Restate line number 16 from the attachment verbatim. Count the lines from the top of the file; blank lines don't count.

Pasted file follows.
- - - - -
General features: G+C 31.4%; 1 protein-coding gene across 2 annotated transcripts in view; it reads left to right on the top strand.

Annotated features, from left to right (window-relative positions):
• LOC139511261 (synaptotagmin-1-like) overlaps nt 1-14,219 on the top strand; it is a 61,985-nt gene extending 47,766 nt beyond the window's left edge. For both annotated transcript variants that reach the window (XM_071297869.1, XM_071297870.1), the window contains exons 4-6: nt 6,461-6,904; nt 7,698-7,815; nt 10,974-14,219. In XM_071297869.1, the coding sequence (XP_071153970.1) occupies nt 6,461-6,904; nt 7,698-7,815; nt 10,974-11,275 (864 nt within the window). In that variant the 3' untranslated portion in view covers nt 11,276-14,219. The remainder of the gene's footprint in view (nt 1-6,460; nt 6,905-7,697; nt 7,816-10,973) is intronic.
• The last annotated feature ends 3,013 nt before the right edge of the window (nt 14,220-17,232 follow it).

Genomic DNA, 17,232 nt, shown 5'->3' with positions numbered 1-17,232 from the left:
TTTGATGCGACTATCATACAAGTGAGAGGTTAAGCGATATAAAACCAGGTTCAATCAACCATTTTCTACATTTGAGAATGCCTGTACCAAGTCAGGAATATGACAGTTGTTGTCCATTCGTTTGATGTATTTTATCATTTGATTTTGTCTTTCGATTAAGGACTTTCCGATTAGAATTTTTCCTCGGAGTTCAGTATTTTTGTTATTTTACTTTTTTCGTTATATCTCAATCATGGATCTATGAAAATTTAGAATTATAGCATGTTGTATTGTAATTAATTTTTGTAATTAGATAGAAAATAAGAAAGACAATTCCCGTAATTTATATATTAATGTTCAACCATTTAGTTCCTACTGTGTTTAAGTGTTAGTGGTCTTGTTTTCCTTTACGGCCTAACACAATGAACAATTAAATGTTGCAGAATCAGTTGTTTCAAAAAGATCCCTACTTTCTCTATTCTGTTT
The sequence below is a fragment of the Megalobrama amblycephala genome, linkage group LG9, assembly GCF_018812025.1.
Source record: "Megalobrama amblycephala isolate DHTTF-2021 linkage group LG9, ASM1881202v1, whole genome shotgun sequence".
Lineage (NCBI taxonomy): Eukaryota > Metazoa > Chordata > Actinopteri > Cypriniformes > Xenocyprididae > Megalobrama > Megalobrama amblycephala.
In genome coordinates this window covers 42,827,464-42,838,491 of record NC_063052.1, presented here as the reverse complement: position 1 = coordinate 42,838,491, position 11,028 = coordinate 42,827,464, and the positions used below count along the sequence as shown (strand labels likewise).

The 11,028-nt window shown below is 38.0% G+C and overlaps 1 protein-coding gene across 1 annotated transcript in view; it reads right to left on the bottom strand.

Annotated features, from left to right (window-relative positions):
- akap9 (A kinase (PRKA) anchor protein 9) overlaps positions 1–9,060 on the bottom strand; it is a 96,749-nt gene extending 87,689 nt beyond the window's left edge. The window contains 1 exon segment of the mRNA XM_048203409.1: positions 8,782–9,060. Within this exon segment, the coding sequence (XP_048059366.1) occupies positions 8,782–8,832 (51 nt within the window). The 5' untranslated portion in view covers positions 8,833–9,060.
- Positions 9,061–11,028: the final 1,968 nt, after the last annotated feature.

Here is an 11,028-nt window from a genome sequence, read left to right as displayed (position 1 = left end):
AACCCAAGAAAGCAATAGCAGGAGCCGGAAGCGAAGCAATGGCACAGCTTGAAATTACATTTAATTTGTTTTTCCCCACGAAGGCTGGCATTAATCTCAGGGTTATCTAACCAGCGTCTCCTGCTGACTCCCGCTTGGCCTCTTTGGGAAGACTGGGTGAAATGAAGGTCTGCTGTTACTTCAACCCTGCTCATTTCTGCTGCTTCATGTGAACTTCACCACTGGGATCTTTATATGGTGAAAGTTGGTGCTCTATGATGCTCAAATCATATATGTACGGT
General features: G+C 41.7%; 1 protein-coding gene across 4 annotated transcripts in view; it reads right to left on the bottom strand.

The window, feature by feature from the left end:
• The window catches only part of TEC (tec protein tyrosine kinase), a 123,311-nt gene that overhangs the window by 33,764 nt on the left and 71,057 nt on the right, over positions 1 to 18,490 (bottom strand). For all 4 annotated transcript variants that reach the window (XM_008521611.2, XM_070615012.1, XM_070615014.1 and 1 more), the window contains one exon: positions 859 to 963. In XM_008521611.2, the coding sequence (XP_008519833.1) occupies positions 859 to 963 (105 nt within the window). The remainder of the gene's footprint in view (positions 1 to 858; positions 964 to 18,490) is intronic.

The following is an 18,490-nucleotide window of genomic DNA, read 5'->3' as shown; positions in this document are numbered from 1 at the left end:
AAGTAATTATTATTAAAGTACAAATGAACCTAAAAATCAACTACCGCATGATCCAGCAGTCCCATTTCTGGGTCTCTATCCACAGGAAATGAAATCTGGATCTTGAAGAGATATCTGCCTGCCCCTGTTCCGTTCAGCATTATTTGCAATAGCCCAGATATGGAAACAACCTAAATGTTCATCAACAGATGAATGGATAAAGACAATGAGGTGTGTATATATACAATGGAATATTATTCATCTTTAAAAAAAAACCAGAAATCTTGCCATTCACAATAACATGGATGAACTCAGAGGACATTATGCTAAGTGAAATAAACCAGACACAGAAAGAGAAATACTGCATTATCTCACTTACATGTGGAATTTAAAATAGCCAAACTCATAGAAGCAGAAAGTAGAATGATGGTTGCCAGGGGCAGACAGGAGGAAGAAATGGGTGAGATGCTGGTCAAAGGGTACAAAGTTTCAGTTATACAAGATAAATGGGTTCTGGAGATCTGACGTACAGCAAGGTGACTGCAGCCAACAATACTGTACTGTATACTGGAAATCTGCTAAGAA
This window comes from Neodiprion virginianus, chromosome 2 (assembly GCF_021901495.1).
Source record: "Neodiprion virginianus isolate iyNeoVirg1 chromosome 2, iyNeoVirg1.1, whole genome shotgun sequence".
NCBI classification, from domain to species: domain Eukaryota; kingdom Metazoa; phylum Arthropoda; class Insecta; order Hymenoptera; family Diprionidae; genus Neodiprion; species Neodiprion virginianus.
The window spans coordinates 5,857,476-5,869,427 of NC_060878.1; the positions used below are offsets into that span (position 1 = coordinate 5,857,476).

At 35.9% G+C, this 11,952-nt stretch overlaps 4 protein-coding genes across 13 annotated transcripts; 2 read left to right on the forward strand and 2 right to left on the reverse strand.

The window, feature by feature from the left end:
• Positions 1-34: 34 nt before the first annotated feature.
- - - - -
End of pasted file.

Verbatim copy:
AACCCAAGAAAGCAATAGCAGGAGCCGGAAGCGAAGCAATGGCACAGCTTGAAATTACATTTAATTTGTTTTTCCCCACGAAGGCTGGCATTAATCTCAGGGTTATCTAACCAGCGTCTCCTGCTGACTCCCGCTTGGCCTCTTTGGGAAGACTGGGTGAAATGAAGGTCTGCTGTTACTTCAACCCTGCTCATTTCTGCTGCTTCATGTGAACTTCACCACTGGGATCTTTATATGGTGAAAGTTGGTGCTCTATGATGCTCAAATCATATATGTACGGT